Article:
Frank Ocean serves as the subject of the cover-story for the latest edition of Gay Letter magazine. Speaking at-length with journalist Tom Jackson, the acclaimed singer-songwriter tackles a wide range of topics, opening up about everything from his thoughts on dating apps, TV shows and art to the specifics of his creative process when working with collaborators like A$AP Rocky.
“If I’m working on lyrics, I might as well be in a vacuum-sealed container. [Laughs] I just need to be on my own,” Frank Ocean tells Tom Jackson, sharing some detailed insight into how he approaches his craft. “If I’m working out a vocal performance, I need to be on my own or with my engineer, Caleb. He’s been with me so long that he knows when to just be wallpaper. I’m comfortable with him, so I can sit there and write whatever.”
Specifically, Frank Ocean uses his work with A$AP Rocky on the Testing record “Purity” as a prime example of the aforementioned methods. “I went to that session and he played me Lauryn Hill’s sample chopped up and the open space he wanted me at,” he explains. “I just started improvising that verse and putting it together, which is something I would do on my own, where you’re listening with your headphones on, listening to the beat over and over, and you’re piecing it together in your head and you blurt out the verse.”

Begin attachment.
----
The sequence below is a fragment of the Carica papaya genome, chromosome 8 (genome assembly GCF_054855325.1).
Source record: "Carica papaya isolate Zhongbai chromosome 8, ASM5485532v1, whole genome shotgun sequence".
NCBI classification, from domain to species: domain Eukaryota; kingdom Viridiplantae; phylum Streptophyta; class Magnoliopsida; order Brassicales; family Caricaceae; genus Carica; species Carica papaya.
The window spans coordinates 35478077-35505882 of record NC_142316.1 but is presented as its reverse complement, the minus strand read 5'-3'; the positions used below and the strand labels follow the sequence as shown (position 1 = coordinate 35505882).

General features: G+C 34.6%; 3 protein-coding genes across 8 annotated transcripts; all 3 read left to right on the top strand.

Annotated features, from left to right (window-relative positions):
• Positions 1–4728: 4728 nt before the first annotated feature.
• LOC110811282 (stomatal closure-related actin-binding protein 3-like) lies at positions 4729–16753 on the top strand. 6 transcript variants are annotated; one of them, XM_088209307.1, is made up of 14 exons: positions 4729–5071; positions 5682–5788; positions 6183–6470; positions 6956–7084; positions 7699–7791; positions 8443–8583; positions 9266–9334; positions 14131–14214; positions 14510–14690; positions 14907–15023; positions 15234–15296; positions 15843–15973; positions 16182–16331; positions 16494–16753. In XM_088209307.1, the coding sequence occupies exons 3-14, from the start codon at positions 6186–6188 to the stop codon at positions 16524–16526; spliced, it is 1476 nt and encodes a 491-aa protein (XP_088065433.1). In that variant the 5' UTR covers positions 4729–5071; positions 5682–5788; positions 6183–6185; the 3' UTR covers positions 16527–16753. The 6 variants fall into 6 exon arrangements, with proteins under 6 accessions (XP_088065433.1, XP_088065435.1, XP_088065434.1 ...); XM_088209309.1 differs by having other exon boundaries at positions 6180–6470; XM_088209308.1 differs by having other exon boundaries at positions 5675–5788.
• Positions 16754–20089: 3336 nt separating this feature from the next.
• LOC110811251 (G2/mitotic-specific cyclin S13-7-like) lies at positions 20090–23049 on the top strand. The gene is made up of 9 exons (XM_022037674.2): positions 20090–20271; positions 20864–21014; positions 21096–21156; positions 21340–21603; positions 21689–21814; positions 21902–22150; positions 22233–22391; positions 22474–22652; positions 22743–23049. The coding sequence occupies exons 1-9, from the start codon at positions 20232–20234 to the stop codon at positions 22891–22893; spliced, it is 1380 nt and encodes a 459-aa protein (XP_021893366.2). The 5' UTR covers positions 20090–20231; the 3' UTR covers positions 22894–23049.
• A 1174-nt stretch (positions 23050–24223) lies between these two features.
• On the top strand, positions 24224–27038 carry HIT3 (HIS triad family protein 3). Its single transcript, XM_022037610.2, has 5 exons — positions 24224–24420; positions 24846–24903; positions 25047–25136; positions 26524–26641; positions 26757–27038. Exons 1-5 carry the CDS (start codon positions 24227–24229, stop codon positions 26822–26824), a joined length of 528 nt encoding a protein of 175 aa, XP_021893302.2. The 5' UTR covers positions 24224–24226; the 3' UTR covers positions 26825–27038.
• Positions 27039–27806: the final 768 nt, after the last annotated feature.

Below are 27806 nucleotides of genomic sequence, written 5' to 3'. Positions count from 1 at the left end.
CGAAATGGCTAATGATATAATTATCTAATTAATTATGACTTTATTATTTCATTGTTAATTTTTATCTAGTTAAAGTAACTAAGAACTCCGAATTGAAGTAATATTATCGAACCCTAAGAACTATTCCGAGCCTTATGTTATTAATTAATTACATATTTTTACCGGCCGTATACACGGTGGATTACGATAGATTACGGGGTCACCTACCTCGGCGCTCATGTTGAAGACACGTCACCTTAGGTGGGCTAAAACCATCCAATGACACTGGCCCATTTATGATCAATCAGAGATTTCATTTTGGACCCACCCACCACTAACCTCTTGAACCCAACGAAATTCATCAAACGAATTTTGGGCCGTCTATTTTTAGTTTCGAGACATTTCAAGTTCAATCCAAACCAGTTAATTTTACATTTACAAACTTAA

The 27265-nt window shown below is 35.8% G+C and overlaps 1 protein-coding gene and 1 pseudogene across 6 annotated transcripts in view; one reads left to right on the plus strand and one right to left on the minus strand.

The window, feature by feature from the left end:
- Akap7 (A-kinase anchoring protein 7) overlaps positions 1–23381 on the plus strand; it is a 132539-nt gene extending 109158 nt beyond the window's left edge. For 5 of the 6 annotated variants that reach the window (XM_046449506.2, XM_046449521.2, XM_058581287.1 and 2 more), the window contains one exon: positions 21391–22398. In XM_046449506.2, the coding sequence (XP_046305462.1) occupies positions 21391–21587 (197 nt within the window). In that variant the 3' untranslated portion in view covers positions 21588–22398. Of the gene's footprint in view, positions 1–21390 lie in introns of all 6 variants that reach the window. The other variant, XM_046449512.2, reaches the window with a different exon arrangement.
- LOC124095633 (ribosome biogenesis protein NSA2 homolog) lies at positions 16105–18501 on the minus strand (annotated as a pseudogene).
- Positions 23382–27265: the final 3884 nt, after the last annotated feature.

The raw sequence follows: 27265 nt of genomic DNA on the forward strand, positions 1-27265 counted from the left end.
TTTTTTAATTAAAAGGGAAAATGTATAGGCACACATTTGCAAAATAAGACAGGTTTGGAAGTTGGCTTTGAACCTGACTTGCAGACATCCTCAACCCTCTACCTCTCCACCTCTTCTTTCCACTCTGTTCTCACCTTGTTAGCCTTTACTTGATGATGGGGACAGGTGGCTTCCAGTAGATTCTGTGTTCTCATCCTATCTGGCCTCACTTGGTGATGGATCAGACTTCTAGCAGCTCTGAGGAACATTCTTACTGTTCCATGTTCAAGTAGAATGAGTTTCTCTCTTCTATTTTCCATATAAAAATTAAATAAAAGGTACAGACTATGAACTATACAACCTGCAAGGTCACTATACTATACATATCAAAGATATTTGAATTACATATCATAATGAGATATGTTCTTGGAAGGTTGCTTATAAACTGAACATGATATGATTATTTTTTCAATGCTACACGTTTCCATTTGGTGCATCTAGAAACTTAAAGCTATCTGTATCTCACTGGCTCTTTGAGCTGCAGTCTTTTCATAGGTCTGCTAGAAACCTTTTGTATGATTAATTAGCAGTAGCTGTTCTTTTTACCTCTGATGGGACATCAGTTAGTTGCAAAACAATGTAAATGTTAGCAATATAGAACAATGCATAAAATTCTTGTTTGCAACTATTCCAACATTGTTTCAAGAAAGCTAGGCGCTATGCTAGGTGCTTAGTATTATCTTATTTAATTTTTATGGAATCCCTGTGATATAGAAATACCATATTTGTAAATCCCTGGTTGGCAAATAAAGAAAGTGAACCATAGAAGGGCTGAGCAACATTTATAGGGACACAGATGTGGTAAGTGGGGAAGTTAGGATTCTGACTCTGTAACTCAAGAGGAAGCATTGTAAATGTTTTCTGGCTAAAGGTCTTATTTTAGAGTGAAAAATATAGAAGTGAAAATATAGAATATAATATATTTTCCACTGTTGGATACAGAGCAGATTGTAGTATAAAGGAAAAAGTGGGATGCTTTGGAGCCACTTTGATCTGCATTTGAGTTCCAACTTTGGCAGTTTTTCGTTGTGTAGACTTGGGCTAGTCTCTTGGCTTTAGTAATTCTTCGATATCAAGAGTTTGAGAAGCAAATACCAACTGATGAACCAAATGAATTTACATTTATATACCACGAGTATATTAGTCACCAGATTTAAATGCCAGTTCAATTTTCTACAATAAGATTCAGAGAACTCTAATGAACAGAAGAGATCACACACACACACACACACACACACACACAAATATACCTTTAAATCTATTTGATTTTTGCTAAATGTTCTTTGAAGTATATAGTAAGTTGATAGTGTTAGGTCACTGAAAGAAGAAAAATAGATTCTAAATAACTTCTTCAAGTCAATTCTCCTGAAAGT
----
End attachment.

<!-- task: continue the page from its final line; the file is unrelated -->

According to Frank Ocean, his free-wheeling techniques are what serve him well. “That’s kind of how it works,” he says. “Maybe you’ll blurt out a few bars and you’ll loop it around and get your next bars and you’ll piece it all together, and that’ll be your verse. But sometimes the energy of having an audience, even if they don’t say shit, that adrenaline or whatever that is. Which is probably a good cocktail of performance-enhancing chemicals that make you a tiny amount more on point than when you’re totally relaxed and at ease.”
You can read Frank Ocean’s new cover-story for Gay Letter at the outlet’s official website, and check out his Instagram post regarding his latest interview below.
This past February, Frank Ocean’s own magazine Boys Don’t Cry received a special reissue.